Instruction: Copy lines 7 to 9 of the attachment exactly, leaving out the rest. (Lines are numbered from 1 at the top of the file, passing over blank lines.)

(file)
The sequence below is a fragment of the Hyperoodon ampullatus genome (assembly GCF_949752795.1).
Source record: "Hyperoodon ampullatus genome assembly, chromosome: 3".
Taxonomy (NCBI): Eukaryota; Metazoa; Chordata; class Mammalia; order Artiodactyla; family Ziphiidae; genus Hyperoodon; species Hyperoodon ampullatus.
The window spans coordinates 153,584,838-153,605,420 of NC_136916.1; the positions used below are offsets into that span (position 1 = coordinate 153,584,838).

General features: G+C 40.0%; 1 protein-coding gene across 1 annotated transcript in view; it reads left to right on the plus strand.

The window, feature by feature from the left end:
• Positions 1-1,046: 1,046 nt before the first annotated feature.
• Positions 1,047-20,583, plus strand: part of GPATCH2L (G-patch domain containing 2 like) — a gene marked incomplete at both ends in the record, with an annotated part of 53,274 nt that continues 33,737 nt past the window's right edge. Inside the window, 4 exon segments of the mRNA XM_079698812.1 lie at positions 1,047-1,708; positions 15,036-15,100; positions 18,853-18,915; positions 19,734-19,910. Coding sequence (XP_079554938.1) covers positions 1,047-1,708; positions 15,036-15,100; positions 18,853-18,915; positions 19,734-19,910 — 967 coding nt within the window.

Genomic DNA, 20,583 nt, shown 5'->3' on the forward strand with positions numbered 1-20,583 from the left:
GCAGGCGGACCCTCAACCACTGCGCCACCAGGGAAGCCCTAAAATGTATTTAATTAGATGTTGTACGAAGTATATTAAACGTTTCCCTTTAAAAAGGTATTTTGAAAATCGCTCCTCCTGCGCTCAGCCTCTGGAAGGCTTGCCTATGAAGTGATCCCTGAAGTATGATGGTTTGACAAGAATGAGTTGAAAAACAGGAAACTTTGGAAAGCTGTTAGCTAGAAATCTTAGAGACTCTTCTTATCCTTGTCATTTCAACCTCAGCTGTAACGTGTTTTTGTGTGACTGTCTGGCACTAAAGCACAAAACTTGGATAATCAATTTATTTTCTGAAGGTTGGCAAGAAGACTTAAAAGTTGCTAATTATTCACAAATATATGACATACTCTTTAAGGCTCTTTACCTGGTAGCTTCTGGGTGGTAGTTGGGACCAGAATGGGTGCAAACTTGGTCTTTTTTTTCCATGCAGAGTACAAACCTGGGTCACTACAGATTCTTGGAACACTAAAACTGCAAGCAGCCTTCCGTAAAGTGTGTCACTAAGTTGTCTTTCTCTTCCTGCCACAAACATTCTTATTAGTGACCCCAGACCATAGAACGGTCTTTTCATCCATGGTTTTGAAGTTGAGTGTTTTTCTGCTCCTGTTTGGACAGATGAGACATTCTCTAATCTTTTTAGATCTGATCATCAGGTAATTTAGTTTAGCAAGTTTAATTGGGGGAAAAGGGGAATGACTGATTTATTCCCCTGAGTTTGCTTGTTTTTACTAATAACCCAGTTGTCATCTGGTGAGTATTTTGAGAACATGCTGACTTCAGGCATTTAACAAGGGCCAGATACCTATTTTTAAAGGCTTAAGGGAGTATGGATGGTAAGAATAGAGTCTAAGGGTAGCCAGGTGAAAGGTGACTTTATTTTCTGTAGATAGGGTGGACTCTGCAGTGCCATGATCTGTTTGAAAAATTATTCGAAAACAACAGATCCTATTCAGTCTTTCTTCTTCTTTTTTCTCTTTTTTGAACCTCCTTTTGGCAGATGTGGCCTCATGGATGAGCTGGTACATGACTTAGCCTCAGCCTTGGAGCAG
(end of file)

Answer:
• Positions 1-1,046: 1,046 nt before the first annotated feature.
• Positions 1,047-20,583, plus strand: part of GPATCH2L (G-patch domain containing 2 like) — a gene marked incomplete at both ends in the record, with an annotated part of 53,274 nt that continues 33,737 nt past the window's right edge. Inside the window, 4 exon segments of the mRNA XM_079698812.1 lie at positions 1,047-1,708; positions 15,036-15,100; positions 18,853-18,915; positions 19,734-19,910. Coding sequence (XP_079554938.1) covers positions 1,047-1,708; positions 15,036-15,100; positions 18,853-18,915; positions 19,734-19,910 — 967 coding nt within the window.

Genomic DNA, 20,583 nt, shown 5'->3' on the forward strand with positions numbered 1-20,583 from the left: